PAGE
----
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Breast self-exam


A breast self-exam is a check-up a woman does at home to look for changes or problems in the breast tissue. Many women feel that doing this is important to their health.

However, experts do not agree about the benefits of breast self-exams in finding breast cancer or saving lives. Talk to your health care provider about whether breast self-exams are right for you.

Alternative Names

Self-examination of the breast; BSE; Breast cancer - BSE


The best time to do a monthly self-breast exam is about 3 to 5 days after your period starts. Do it at the same time every month. Your breasts are not as tender or lumpy at this time in your monthly cycle.

If you have gone through menopause, do your exam on the same day every month.

Begin by lying on your back. It is easier to examine all breast tissue if you are lying down.

  • Place your right hand behind your head. With the middle fingers of your left hand, gently yet firmly press down using small motions to examine the entire right breast.
  • Next, sit or stand. Feel your armpit, because breast tissue goes into that area.
  • Gently squeeze the nipple, checking for discharge. Repeat the process on the left breast.
  • Use one of the patterns shown in the diagram to make sure that you are covering all of the breast tissue.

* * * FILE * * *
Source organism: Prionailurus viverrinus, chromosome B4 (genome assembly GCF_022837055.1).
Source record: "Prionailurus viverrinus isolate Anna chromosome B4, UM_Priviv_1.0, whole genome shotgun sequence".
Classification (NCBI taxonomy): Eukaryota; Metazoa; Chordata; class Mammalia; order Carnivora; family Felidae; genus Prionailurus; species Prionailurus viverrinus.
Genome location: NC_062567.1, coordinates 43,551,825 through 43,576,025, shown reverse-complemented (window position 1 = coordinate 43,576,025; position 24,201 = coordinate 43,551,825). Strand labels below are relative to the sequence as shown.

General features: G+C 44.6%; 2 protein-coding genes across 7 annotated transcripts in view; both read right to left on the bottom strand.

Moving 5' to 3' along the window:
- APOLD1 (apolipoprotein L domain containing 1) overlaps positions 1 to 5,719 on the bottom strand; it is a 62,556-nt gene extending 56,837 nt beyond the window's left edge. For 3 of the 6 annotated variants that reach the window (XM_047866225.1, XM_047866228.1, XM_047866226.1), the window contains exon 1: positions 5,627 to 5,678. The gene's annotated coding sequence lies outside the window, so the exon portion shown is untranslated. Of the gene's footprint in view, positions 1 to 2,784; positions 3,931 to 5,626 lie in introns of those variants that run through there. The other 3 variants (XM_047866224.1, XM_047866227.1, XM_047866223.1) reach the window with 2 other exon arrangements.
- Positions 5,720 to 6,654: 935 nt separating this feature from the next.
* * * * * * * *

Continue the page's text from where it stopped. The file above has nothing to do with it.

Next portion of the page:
Next, stand in front of a mirror with your arms by your side.

  • Look at your breasts directly and in the mirror. Look for changes in skin texture, such as dimpling, puckering, indentations, or skin that looks like an orange peel.
  • Also note the shape and outline of each breast.
  • Check to see if the nipple turns inward.

Do the same with your arms raised above your head.

Your goal is get used to the feel of your breasts. This will help you to find anything new or different. If you do, call your provider right away.


American Cancer Society recommendations for early breast cancer detection in women without breast symptoms. Revised 04/09/2015. Accessed April 16, 2015.

Update Summary: Breast Cancer: Screening. U.S. Preventive Services Task Force. March 2014. Accessed April 16, 2015.

Review Date:2/4/2015
Reviewed By:Todd Campbell, MD, FACS, Clinical Assistant Professor, Rowan SOM, Department of Surgery; Inspira Medical Group Surgical Associates, Elmer, NJ. Review provided by VeriMed Healthcare Network. Also reviewed by David Zieve, MD, MHA, Isla Ogilvie, PhD, and the A.D.A.M. Editorial team.

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Additionally, while health information provided through this website may be a valuable resource for the public, it is not designed to offer medical advice. Talk with your doctor about medical care questions you may have.

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